ISS Calls for Apple CEO Succession Plan
Apple doesn’t want to divulge its executive succession plan, but it may soon have to. With CEO Steve Jobs on indefinite medical leave for an undisclosed condition and the company’s annual meeting scheduled for Feb. 23, support is growing for a shareholder proposal that would require Apple to explain what it plans to do should Jobs step down.
Now backing the measure: The Laborers’ International Union of North America and Institutional Shareholder Services, one of the most influential proxy advisory outfits around.
“ISS believes that shareholders would benefit by having a report on the company’s succession plans disclosed annually,” ISS said. “Such a report would enable shareholders to judge the board on its readiness and willingness to meet the demands of succession planning based on the circumstances at that time.”
That may be so, but according to Apple, which recommends shareholders vote against it, such a report would also give the company’s rivals unfair advantage by publicizing its objectives and plans and would undermine its efforts to recruit and retain champion executives. “The company takes succession planning seriously, and the board has adopted a comprehensive process to ensure continuity and maintain the superior quality of its management team,” Apple said in its 2011 proxy statement. “This process also allows flexibility to adjust to unanticipated changes in the market.”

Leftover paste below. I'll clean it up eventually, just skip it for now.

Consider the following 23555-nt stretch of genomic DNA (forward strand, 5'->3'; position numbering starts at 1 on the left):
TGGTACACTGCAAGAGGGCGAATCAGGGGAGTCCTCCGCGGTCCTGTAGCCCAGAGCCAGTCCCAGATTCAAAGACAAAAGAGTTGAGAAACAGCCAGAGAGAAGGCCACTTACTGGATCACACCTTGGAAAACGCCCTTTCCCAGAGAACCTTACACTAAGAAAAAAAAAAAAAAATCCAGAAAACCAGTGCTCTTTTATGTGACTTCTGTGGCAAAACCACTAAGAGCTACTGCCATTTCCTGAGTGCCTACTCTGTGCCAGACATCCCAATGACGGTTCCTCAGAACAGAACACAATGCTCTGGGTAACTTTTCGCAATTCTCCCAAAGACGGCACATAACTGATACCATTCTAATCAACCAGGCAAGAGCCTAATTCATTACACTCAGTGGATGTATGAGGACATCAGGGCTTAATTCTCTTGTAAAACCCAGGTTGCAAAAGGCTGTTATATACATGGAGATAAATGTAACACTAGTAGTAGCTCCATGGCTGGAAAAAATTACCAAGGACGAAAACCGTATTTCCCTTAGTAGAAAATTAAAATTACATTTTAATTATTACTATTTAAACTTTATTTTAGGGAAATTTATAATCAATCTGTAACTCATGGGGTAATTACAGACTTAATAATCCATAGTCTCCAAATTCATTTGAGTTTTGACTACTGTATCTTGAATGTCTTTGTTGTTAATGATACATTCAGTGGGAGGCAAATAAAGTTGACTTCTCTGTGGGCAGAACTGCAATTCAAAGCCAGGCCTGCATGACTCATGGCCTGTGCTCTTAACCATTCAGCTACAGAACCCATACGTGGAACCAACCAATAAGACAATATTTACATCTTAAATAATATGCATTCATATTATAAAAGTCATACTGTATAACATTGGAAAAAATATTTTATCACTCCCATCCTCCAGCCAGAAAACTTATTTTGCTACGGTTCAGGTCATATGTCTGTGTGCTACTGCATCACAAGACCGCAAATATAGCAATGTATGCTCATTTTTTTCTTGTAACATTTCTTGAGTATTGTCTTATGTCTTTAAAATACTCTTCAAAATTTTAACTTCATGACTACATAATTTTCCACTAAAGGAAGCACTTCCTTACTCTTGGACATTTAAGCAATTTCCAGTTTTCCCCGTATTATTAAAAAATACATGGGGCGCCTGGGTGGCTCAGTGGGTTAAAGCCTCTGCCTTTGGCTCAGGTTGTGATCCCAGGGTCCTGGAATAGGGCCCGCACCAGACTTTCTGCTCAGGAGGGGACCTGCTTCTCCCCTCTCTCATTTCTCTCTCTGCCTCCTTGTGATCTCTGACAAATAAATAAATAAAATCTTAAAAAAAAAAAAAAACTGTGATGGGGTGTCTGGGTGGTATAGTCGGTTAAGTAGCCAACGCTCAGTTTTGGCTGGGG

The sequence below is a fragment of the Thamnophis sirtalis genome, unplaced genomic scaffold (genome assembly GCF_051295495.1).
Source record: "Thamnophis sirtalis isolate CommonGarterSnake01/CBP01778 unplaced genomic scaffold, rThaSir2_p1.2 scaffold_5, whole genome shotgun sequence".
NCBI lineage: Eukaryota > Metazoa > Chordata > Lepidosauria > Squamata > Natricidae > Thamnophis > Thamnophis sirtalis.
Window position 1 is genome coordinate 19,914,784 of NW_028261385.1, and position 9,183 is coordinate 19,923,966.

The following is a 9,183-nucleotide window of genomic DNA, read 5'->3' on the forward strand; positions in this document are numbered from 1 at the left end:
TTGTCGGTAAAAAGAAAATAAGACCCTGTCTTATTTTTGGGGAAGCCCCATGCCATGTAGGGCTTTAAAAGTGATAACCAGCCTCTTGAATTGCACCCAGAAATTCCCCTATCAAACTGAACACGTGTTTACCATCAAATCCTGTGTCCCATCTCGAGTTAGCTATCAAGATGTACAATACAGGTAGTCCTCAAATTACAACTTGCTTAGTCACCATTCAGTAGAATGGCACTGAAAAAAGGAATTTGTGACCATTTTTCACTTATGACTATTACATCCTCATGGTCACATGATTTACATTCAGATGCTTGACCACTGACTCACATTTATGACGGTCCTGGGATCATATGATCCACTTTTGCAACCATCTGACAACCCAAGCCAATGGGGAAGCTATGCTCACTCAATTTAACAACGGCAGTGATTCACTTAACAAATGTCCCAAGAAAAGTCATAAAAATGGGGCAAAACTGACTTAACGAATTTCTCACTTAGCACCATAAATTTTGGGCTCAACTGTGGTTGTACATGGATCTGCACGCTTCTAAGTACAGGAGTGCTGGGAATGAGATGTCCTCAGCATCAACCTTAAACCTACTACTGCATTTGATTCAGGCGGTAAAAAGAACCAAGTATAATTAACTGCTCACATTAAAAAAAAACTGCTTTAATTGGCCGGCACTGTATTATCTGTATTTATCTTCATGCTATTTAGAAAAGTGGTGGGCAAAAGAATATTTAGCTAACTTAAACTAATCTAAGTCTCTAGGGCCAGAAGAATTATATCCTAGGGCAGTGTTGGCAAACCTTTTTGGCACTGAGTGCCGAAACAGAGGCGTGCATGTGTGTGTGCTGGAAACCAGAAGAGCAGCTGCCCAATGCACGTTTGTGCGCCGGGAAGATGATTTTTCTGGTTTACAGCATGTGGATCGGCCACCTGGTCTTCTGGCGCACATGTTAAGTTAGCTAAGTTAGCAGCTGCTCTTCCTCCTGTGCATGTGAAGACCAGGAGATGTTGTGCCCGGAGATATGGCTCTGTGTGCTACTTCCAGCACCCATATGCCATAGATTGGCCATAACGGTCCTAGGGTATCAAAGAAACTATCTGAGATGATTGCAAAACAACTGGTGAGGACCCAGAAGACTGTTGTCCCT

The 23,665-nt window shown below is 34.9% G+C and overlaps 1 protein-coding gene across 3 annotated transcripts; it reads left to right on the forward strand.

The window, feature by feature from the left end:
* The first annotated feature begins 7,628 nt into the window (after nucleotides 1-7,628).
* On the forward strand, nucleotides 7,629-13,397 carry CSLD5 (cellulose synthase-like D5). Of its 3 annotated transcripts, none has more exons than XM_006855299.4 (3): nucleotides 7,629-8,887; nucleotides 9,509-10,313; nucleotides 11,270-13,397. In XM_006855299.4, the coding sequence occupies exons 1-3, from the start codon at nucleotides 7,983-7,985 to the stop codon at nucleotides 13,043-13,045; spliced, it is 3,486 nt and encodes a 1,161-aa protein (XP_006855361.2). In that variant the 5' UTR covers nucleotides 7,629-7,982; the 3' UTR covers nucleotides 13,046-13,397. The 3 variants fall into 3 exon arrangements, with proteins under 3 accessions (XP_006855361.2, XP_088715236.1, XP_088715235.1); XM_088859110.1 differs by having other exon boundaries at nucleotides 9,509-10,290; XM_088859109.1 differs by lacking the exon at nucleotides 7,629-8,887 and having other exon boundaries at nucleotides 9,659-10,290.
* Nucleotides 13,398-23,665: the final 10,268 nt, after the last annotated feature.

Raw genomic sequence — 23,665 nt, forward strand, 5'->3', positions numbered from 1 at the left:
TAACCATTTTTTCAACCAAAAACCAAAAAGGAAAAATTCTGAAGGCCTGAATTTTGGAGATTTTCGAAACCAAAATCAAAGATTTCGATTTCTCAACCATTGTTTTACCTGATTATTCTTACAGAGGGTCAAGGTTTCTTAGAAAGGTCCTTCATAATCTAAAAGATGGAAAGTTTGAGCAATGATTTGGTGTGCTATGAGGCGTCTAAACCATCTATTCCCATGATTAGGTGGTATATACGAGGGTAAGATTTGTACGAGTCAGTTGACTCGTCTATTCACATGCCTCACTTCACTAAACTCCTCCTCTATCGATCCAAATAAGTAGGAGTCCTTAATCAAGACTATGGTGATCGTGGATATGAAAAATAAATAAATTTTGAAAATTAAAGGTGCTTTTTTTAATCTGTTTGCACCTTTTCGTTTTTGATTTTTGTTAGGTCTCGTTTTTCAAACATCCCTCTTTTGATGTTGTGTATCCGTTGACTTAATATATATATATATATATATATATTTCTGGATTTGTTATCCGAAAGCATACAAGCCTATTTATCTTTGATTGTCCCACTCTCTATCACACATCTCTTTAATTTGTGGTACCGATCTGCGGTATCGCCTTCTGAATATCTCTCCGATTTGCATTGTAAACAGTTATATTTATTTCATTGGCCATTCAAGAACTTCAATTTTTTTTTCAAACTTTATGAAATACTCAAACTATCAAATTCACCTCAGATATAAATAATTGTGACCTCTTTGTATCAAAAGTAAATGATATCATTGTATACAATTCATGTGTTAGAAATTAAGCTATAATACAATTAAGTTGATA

What it doesn’t allow for is transparency, something investors might appreciate with Jobs now on his third medical leave from Apple.